I recently sat down to watch the newest film written and direct by Woody Allen, Midnight in Paris, and was struck by its theme. Why are we nostalgic and what's the use of being nostalgic?
The story follows a screenwriter, Gil, through his wanderings in the beautiful city of Paris. He's experienced a dangerous condition known as writer's block as he struggles to make himself something more than a mere screenwriter hoping to achieve the lofty title of author.
As he wanders through Paris, he is picked up, at the strike of midnight, by revelers in 20's garb. He's let out into the world of Paris in the 20's and he meets all the famous ex-pats that made the City of Lights their home during that period of intense creativity. Illuminaries like Fitzgerald, Hemingway, and Picasso are all there to welcome him to this world of the past. Of course, through reflection and a trip to the Belle Époque, Gil makes a startling realization when the film's love interest tells Gil to stay with her in that time.
"Adriana, if you stay here though, and this becomes your present then pretty soon you'll start imagining another time was really your... You know, was really the golden time. Yeah, that's what the present is. It's a little unsatisfying because life's a little unsatisfying."
I started to look back at my own Masonic journey. I started in Boy Scouts, learning self improvement through personal growth goals via merit badges and the Eagle Scout award. Later, I became interested in Masonry without any real, good information during the bad old days of the Internet. Finally, I found my Abe Simpson, my paternal grandfather, right there, a longtime member of his lodge wondering why it took so long for me to put two and two together that he was a Mason and that I could ask him to join. As I've grown into this Masonic life, I've found the good and the bad of nostalgic thinking.
I have found the most satisfying parts of this journey in my own family history. Finding out that my grandpa was a Mason was amazing but then I found out that both my grandpas were Masons and one was a Sir Knight and the other a Shriner, I was wistfully content. Masonry was in my blood, in my heart. As I looked through more of my family records, I was finding great, great-greats, and possibly great-great-greats who were also Masons.
I imagined the Masonry of their era, a time of suits, pocketwatches, elegant dinners, and a sense of greatness. I wanted to be a part of that time and some days, I still do. It wasn't just Masonry, I was mournfully longing for the past. The present is tough. Things move fast, family and work lead to stress, and the modern age just feels generally busy. Yet, I knew that the past was never meant for me. My time is now, my understandings and existence depend upon this era. Hell, I wouldn't even be writing this article if I lived back then. But that elegiac feeling still exists, or maybe even persists, in me.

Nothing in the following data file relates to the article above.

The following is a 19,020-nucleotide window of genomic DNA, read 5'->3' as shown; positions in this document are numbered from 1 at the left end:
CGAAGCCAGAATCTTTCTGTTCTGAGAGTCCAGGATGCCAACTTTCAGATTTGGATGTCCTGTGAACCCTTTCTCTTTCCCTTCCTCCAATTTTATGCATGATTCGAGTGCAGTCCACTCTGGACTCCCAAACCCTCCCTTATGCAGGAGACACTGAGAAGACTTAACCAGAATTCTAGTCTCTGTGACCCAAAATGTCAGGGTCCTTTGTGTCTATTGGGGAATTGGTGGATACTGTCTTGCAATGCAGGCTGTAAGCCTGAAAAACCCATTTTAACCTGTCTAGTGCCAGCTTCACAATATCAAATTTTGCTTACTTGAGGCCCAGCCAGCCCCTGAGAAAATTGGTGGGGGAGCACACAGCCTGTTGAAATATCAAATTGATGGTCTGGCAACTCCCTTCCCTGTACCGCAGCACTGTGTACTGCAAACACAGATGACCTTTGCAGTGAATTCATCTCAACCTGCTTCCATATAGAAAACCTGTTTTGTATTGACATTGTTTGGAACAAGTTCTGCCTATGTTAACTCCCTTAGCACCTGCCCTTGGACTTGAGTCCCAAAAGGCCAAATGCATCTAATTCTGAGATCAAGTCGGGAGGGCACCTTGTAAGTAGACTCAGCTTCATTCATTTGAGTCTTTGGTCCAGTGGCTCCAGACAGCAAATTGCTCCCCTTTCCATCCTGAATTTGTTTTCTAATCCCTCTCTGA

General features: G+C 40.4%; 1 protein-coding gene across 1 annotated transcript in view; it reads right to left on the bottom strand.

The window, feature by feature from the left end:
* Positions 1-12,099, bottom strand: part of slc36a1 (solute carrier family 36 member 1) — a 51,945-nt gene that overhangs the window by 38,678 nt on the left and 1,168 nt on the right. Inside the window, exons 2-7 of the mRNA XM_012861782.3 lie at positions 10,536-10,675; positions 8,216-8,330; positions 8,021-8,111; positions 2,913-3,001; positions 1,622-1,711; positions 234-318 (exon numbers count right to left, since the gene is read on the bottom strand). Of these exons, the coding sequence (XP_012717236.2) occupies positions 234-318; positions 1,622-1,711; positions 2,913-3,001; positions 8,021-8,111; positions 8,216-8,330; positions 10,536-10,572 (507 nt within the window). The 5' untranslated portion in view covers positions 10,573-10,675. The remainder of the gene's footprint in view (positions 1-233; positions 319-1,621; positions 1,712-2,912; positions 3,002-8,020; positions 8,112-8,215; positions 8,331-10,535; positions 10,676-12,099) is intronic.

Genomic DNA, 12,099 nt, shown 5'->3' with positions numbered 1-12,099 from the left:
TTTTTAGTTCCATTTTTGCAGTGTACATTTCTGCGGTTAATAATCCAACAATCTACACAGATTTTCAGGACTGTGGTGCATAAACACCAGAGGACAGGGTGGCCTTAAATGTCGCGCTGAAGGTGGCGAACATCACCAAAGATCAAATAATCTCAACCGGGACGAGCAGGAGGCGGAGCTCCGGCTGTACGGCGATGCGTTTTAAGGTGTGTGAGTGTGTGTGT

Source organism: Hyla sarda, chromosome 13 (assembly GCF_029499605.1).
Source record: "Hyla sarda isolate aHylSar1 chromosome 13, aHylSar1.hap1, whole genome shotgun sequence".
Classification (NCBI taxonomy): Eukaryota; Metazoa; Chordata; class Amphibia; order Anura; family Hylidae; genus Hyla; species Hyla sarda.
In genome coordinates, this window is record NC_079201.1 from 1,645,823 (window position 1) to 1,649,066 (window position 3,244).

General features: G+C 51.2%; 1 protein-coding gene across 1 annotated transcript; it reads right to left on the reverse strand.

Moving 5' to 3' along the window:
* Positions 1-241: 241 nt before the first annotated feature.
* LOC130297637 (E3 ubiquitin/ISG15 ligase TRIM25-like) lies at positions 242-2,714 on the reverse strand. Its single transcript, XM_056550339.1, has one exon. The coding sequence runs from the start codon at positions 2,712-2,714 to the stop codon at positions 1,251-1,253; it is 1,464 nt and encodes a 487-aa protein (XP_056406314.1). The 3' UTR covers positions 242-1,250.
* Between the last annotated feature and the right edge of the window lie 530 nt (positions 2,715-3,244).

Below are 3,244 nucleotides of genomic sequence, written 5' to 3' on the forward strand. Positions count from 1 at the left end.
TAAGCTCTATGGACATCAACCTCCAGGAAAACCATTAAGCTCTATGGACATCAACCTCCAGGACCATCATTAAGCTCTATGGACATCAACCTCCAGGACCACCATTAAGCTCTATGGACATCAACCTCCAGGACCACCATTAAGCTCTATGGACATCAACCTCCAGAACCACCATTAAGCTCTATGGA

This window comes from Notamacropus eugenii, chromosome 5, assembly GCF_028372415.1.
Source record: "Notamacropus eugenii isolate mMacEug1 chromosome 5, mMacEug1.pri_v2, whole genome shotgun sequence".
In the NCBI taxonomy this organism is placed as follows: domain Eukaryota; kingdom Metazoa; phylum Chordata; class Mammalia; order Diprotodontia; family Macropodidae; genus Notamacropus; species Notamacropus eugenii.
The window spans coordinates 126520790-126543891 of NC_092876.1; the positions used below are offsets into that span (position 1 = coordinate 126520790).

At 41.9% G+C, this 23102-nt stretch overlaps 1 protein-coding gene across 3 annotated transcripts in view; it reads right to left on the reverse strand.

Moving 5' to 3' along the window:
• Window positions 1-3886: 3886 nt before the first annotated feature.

We hear in Masonry phrases like, "wasn't that way in my year", "that's not how we do that" and other cliche statements made by brothers not seeking to change things. There are certain things in Masonry that must remain as they are. These are our landmarks, our guideposts to the past. Yet, I fear we sweep many non-Masonic innovations in with our landmarks.
Our Order is built from stones hewed during the past. Temples have been built, physically and spiritually, to stand as testaments of our tenets and we are the fortunate recipients of that time and effort. Yet, at times, I feel the temples we live in now have become dilapidated. We allow the drapes to yellow, the stonework to weather, and the foundation to crack for fear of destroying that past, of insulting that memory if any of our efforts cause more harm. We feel the history and tread softly.
Nostalgia serves to mask recent innovations in the cloak of tradition. Many lodges run on a progressive line even when our ancient brothers did not. Our lodges have long-winded discussions on business, the minutes, and the Treasurer's report because it has been done that way for many decades. Many lodges don't have meals together. We see changes to the Fraternity of the recent past that choke out the changes needed for the future.
I would argue that we must take it upon ourselves to stop being excessively nostalgic, seeing its most destructive tendencies, and pushing to define the new century of Freemasonry. Just as the light bulb replaced the gaslight, we should find those things in our Craft that are inefficient and dangerous to renewal and replace them.
Here's a list from the top of my head. We need to have quality programs focused on modernity. Focus on modern philosophic study, on new scientific advances, or on ways to better ourselves as men and Masons. We should eat together even if it's at a restaurant, off the menu. Our lodges should resemble something more than service clubs.
I wonder, outside of a clear intent, if the Traditional Observance model focuses too much on the nostalgic when its greatest strength is its call to focused Masonry. I think most of the traditional observance model ideas are novel and perhaps the moniker of 'traditional' somehow creates a wrong impression of what the movement can do. Again, is nostalgia good, worthwhile or even correct?
Should we seek out the past to prepare for the future? Should we assess what we have now? We have the tools to make Masonry relevant. Instead of spending time on selling a product only to leave the new Mason with a sense of blah, we need to renovate our physical and spiritual Temples, honoring our ancient brethren, and worry more about protecting the memories. It is our time to lay and hew stones, to build our own temples; it's our time to make Masonry.